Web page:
Study using new method of dating corals reveals that sea level is more variable over shorter periods of time than previously thought
Sea level may be far more variable over shorter periods of time than can be explained by natural variations in the Earths orbit. Scientists using a new method of dating fossil coral reefs have uncovered evidence that sea level is capable of changing by as much as 30 meters in just a few thousand years--more quickly and more dramatically than previously believed. The study, carried out by geochemists William Thompson and Steven Goldstein at the Lamont-Doherty Earth Observatory, a part of the Earth Institute at Columbia University, appears in the April 15 issue of the journal Science.
"People tend to associate substantial sea level changes like this with long-term changes in the Earths climate, like the onset of an ice age," says Thompson, lead author on the paper and currently a post-doctoral researcher at Woods Hole Oceanographic Institute. "But weve shown this isnt necessarily true." Thompson carried out the research as part of his doctoral research at Lamont.
UCI and NASA document accelerated glacier melting in West Antarctica
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Ultrafast lasers have introduced new possibilities in engraving ultrafine structures, and scientists are now also investigating how to use them to etch microstructures into thin glass. There are possible applications in analytics (lab on a chip) and especially in electronics and the consumer sector, where great interest has been shown.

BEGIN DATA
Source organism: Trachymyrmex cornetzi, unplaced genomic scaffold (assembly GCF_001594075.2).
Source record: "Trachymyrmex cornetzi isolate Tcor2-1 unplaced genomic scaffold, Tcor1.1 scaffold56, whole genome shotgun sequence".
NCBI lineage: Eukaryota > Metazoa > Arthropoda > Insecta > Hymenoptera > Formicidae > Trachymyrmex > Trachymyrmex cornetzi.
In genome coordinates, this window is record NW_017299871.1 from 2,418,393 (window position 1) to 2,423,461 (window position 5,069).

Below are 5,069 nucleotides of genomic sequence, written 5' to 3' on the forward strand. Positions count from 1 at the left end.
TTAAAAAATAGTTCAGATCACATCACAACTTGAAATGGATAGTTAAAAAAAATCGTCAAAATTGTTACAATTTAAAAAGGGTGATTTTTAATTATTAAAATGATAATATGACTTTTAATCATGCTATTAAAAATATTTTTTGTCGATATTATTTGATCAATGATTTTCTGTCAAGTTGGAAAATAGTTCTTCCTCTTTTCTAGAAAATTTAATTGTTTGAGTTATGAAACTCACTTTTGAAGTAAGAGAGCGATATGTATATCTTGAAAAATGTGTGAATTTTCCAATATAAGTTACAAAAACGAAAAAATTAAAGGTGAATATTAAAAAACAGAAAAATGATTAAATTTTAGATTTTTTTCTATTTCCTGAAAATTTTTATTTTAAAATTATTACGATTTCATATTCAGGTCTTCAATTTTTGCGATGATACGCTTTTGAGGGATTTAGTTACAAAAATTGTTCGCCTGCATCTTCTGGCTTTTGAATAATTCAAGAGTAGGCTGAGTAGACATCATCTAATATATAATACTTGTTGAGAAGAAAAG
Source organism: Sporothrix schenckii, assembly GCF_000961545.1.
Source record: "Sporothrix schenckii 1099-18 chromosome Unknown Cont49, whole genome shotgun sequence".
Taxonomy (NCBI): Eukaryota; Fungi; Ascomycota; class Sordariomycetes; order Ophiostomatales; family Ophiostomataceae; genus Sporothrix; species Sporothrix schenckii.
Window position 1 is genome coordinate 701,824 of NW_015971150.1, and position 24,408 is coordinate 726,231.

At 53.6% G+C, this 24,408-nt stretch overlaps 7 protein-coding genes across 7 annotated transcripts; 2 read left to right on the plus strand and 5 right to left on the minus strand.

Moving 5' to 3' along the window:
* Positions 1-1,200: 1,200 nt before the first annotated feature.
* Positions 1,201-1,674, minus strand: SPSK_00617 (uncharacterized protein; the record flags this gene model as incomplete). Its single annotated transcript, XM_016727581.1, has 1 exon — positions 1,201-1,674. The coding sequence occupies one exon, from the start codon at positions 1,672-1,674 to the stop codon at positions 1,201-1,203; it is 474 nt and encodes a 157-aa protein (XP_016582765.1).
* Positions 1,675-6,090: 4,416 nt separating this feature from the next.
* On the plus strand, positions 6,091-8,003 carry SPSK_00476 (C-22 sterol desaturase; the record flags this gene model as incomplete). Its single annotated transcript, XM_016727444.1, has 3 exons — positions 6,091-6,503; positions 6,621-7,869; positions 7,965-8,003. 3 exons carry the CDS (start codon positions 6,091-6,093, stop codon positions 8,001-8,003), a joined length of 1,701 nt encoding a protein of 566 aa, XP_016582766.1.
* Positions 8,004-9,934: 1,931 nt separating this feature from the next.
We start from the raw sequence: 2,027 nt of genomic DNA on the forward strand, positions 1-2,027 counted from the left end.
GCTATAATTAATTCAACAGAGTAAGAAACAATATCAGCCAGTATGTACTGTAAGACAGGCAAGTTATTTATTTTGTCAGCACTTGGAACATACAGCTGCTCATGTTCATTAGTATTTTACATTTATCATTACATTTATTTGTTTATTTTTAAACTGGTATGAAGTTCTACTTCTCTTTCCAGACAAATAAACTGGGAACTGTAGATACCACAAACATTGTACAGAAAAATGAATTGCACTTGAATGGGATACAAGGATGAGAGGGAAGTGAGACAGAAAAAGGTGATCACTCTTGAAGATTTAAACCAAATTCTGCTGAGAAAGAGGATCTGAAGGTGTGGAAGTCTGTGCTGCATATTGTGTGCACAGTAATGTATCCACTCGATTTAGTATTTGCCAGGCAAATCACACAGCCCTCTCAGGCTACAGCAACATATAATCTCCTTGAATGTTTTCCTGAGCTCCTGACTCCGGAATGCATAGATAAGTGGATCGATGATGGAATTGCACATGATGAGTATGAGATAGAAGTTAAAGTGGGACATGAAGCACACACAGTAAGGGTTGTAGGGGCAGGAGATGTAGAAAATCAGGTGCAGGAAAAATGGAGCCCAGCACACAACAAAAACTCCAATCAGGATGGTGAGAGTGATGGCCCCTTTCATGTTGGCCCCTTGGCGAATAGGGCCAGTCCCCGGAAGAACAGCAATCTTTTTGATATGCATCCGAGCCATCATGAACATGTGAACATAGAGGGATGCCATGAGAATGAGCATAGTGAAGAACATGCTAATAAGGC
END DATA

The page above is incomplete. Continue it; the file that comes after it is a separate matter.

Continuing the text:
This new method was born of a surprising phenomenon: irradiating glass in a particular way with an ultrafast laser has the effect of making the glass up to a...
Terahertz excitation of selected crystal vibrations leads to an effective magnetic field that drives coherent spin motion
Controlling functional properties by light is one of the grand goals in modern condensed matter physics and materials science. A new study now demonstrates how...
Researchers from the Institute for Quantum Computing (IQC) at the University of Waterloo led the development of a new extensible wiring technique capable of controlling superconducting quantum bits, representing a significant step towards to the realization of a scalable quantum computer.
"The quantum socket is a wiring method that uses three-dimensional wires based on spring-loaded pins to address individual qubits," said Jeremy Béjanin, a PhD...
In a paper in Scientific Reports, a research team at Worcester Polytechnic Institute describes a novel light-activated phenomenon that could become the basis for applications as diverse as microscopic robotic grippers and more efficient solar cells.
A research team at Worcester Polytechnic Institute (WPI) has developed a revolutionary, light-activated semiconductor nanocomposite material that can be used...
By forcefully embedding two silicon atoms in a diamond matrix, Sandia researchers have demonstrated for the first time on a single chip all the components needed to create a quantum bridge to link quantum computers together.
"People have already built small quantum computers," says Sandia researcher Ryan Camacho. "Maybe the first useful one won't be a single giant quantum computer...
14.10.2016 | Event News
14.10.2016 | Event News
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27.10.2016 | Life Sciences